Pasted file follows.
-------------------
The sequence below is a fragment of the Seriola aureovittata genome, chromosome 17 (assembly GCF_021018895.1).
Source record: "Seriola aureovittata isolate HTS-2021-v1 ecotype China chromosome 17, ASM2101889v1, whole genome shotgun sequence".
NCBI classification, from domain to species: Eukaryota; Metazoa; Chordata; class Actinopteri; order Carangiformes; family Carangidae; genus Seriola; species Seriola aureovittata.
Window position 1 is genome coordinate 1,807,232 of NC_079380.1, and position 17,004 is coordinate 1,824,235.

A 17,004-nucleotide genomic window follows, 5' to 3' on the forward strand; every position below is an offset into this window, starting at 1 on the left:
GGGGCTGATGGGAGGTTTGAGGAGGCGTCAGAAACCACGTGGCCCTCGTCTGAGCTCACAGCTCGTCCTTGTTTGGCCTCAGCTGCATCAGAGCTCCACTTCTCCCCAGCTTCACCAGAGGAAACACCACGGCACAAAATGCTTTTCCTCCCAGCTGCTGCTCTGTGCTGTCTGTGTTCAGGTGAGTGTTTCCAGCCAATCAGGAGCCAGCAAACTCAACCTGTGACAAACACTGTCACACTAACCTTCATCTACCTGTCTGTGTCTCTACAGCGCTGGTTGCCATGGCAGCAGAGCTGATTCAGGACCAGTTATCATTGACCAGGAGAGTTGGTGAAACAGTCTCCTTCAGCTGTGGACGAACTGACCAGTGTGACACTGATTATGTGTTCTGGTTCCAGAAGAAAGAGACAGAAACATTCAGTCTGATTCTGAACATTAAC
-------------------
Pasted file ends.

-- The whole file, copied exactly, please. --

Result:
The sequence below is a fragment of the Seriola aureovittata genome, chromosome 17 (assembly GCF_021018895.1).
Source record: "Seriola aureovittata isolate HTS-2021-v1 ecotype China chromosome 17, ASM2101889v1, whole genome shotgun sequence".
NCBI classification, from domain to species: Eukaryota; Metazoa; Chordata; class Actinopteri; order Carangiformes; family Carangidae; genus Seriola; species Seriola aureovittata.
Window position 1 is genome coordinate 1,807,232 of NC_079380.1, and position 17,004 is coordinate 1,824,235.

A 17,004-nucleotide genomic window follows, 5' to 3' on the forward strand; every position below is an offset into this window, starting at 1 on the left:
GGGGCTGATGGGAGGTTTGAGGAGGCGTCAGAAACCACGTGGCCCTCGTCTGAGCTCACAGCTCGTCCTTGTTTGGCCTCAGCTGCATCAGAGCTCCACTTCTCCCCAGCTTCACCAGAGGAAACACCACGGCACAAAATGCTTTTCCTCCCAGCTGCTGCTCTGTGCTGTCTGTGTTCAGGTGAGTGTTTCCAGCCAATCAGGAGCCAGCAAACTCAACCTGTGACAAACACTGTCACACTAACCTTCATCTACCTGTCTGTGTCTCTACAGCGCTGGTTGCCATGGCAGCAGAGCTGATTCAGGACCAGTTATCATTGACCAGGAGAGTTGGTGAAACAGTCTCCTTCAGCTGTGGACGAACTGACCAGTGTGACACTGATTATGTGTTCTGGTTCCAGAAGAAAGAGACAGAAACATTCAGTCTGATTCTGAACATTAAC